Compass Points

How I Lived

Publisher: Vintage
In a luminous memoir of a life richly lived, one of America’s finest writers explores the themes that have shaped his life and work: the glories of the natural world, the lure of working for a circus and fighting forest fires, the afflictions of temporary blindness and blocked speech, and the enduring influence of literary friendships, including John Berryman’s, Edward Abbey’s, and his mentor, Archibald MacLeish.

From his childhood in rural Connecticut to some of the earth’s last remaining wildernesses, Hoagland has traveled the world wielding his unusual gift for observation. In Compass Points he delivers an honest and lively accounting of his voyages through two marriages; the New York parties he attended as a precocious young writer; Vermont hippiedom and academia; his many vivid sojourns into Europe, Alaska, British Columbia, the Sudan; and, perhaps most unforgettably, his stint in the “Animal Department” of Ringling Bros. and Barnum & Bailey Circus fifty years ago. Leavened with Hoagland’s trademark humor and insight, Compass Points is an entertaining and moving account of the days and nights of one of our most eminent literary voices.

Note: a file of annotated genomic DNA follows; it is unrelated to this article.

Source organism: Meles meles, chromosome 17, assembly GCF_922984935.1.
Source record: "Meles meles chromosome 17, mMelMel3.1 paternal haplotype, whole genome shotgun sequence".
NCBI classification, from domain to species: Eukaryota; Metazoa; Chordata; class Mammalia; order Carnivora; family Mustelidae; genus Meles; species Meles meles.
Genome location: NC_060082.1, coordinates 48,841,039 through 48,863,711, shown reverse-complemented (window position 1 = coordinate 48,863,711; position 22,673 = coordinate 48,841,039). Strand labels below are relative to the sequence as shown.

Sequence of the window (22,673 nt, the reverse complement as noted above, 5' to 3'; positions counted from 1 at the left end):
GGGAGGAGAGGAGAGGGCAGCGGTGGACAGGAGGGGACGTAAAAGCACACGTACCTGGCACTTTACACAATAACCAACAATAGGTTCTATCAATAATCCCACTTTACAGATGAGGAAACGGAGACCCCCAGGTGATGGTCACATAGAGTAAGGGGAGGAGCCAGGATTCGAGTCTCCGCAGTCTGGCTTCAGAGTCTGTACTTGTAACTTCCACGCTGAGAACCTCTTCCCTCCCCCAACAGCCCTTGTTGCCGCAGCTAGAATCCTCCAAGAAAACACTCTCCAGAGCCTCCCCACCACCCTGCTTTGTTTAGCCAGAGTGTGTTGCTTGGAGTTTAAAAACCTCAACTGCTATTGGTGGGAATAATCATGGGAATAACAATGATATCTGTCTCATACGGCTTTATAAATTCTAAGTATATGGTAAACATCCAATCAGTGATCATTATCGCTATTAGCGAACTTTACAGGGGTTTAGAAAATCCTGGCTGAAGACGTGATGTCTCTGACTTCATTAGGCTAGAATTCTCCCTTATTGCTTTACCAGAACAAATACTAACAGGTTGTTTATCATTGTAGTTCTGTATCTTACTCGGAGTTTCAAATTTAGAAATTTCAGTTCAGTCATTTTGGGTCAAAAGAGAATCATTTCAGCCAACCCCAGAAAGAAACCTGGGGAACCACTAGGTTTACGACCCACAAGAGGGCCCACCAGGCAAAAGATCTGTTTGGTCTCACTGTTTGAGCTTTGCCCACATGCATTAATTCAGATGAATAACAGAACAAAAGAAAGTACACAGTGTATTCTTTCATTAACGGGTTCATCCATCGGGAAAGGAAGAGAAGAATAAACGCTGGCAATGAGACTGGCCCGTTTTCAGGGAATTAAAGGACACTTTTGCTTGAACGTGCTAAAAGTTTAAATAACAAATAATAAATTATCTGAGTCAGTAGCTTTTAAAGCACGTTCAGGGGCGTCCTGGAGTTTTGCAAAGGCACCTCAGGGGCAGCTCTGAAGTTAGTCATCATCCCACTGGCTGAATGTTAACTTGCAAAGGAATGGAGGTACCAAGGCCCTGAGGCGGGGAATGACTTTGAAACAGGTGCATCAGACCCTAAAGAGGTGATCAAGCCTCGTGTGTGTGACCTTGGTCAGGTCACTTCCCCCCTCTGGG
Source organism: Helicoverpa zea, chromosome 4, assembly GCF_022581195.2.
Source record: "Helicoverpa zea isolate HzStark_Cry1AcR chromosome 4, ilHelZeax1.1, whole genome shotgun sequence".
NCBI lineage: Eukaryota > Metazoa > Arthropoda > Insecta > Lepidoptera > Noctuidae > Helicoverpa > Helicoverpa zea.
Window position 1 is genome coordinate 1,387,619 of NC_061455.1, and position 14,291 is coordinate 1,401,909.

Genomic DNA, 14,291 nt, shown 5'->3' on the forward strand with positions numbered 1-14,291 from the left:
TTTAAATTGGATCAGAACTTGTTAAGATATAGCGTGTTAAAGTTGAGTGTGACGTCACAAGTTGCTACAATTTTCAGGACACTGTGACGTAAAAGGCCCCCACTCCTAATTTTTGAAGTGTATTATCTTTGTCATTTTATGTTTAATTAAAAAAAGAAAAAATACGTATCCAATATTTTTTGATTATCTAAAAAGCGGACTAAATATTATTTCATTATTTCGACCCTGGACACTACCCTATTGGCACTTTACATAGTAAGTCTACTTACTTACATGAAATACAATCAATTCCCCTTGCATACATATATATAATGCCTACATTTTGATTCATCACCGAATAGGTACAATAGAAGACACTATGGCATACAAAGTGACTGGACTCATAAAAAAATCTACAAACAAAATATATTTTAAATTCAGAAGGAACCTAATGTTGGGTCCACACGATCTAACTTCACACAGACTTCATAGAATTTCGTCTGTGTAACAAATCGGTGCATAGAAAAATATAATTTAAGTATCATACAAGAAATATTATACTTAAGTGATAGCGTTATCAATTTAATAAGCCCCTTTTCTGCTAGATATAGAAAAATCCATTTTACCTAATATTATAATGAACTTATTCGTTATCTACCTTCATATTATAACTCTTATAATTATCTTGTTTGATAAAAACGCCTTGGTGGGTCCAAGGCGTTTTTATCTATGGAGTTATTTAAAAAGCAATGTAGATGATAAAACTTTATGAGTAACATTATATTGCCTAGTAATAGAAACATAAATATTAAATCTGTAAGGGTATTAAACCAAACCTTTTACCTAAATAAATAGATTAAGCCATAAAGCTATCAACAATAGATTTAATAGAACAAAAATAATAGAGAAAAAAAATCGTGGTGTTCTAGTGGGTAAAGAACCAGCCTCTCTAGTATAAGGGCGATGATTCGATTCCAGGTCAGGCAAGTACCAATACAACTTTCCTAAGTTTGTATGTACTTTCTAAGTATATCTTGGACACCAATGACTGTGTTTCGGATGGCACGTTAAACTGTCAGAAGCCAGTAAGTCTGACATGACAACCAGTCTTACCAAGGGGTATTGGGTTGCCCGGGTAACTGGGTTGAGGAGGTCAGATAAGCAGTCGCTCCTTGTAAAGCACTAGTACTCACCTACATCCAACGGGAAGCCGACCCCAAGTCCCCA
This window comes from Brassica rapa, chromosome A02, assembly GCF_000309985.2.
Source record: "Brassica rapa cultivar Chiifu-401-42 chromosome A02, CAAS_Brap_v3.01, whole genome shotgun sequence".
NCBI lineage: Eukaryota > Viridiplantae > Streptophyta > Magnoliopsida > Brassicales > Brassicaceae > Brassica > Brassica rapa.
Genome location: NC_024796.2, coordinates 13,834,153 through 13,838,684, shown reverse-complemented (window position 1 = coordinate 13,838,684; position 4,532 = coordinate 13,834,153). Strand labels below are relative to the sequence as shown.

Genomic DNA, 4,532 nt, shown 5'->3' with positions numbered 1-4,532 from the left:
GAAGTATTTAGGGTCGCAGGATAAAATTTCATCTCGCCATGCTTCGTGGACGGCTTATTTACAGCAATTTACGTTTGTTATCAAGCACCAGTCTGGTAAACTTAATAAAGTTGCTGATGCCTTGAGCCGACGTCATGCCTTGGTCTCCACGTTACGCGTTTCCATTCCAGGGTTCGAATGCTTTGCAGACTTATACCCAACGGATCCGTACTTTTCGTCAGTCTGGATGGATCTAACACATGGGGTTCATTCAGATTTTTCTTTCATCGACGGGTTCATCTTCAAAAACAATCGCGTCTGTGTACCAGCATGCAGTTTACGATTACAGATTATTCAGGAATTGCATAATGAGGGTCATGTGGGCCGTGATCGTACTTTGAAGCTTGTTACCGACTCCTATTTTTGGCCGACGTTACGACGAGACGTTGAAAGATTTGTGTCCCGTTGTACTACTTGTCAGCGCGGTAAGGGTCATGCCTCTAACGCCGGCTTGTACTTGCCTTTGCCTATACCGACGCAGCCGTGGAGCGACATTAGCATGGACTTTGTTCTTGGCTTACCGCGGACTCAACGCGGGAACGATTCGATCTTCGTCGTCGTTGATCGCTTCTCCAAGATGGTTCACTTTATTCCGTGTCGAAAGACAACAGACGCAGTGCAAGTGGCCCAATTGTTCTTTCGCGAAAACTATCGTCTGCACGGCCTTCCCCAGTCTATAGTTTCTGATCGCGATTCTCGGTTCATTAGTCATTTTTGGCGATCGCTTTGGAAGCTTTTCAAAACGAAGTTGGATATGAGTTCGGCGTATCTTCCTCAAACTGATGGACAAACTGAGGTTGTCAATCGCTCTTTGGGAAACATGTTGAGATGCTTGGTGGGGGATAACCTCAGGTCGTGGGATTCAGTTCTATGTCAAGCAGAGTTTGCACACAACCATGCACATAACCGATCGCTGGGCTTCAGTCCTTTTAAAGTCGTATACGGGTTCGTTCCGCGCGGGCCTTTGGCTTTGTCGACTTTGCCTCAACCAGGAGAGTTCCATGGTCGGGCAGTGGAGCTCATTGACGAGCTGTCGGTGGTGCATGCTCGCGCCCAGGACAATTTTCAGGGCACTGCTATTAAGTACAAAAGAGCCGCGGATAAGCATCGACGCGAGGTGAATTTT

In the Country of the Blind

"The blind eat many a fly," says a fifteenth-century proverb—familiar as recently as sixty years ago, when I was small and blind people were still all over, tap-tapping with their white canes and saddled with dark glasses. The cane, if waved peremptorily, with any luck...
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“Ablaze with wonder in nature but also at the glorious mess of the human condition.”–The Washington Post Book World

“The precision with which Hoagland sees and the appetite with which he explores are staggering.”–Philip Roth

“A poignant and substantive summing up of the life and work of one of the finest writers this nation has produced.”–The Oregonian

Compass Points is sensual, taut, pungent, and full of the hot licks of a vigorous, involved life.” -- Annie Proulx